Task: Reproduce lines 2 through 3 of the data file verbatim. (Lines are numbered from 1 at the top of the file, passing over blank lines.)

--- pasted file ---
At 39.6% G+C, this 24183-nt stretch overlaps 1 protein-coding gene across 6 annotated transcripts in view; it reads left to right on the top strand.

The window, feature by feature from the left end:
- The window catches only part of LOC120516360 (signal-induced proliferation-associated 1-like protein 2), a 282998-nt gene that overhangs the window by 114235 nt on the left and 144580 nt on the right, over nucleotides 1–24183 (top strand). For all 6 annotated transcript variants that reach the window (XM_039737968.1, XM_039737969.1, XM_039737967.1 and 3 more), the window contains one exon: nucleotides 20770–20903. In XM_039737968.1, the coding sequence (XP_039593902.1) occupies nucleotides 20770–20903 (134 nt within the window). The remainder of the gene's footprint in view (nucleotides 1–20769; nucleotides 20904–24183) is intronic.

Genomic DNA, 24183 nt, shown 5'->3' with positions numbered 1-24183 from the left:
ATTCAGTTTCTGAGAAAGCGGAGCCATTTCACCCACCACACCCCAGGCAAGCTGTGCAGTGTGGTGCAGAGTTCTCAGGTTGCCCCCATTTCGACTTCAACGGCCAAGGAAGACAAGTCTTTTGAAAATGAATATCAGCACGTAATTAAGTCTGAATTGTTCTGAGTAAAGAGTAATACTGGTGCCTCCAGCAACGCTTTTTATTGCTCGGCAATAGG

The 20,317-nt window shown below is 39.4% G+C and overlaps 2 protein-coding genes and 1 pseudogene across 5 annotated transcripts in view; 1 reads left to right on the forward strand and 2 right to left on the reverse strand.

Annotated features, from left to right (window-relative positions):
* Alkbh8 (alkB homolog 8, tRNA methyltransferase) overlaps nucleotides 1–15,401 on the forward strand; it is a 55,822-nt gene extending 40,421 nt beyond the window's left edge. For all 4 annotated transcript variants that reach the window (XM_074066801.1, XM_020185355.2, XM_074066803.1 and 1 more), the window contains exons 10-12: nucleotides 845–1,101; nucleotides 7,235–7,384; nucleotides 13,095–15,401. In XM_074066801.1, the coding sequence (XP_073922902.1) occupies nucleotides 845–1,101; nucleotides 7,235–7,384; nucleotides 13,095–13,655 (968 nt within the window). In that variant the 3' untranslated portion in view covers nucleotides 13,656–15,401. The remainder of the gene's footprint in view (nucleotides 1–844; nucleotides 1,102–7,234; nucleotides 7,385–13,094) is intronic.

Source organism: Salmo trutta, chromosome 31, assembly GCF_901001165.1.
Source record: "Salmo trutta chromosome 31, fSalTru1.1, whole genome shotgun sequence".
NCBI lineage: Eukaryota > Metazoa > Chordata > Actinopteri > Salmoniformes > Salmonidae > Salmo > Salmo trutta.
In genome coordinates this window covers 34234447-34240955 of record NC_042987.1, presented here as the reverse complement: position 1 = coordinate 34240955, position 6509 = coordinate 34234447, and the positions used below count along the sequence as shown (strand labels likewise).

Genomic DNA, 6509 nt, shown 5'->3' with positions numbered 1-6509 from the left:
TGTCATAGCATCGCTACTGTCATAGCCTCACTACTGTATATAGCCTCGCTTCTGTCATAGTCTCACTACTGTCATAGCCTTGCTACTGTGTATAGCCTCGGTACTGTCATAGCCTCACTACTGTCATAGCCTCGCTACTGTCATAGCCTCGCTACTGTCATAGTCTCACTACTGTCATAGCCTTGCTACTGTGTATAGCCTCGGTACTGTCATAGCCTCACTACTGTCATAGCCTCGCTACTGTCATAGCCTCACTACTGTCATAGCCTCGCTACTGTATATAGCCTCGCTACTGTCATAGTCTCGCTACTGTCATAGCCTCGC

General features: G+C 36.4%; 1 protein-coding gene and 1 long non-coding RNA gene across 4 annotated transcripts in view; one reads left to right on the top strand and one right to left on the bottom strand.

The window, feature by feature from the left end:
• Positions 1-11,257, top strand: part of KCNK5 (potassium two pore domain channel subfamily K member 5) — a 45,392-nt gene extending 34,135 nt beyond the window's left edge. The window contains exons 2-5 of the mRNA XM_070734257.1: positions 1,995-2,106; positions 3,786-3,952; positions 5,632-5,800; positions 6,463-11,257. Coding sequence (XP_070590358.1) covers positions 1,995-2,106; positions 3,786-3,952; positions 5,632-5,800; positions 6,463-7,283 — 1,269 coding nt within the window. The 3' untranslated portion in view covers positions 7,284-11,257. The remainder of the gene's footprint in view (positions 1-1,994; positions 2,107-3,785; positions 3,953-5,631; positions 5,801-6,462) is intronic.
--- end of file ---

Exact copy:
The window, feature by feature from the left end:
- The window catches only part of LOC120516360 (signal-induced proliferation-associated 1-like protein 2), a 282998-nt gene that overhangs the window by 114235 nt on the left and 144580 nt on the right, over nucleotides 1–24183 (top strand). For all 6 annotated transcript variants that reach the window (XM_039737968.1, XM_039737969.1, XM_039737967.1 and 3 more), the window contains one exon: nucleotides 20770–20903. In XM_039737968.1, the coding sequence (XP_039593902.1) occupies nucleotides 20770–20903 (134 nt within the window). The remainder of the gene's footprint in view (nucleotides 1–20769; nucleotides 20904–24183) is intronic.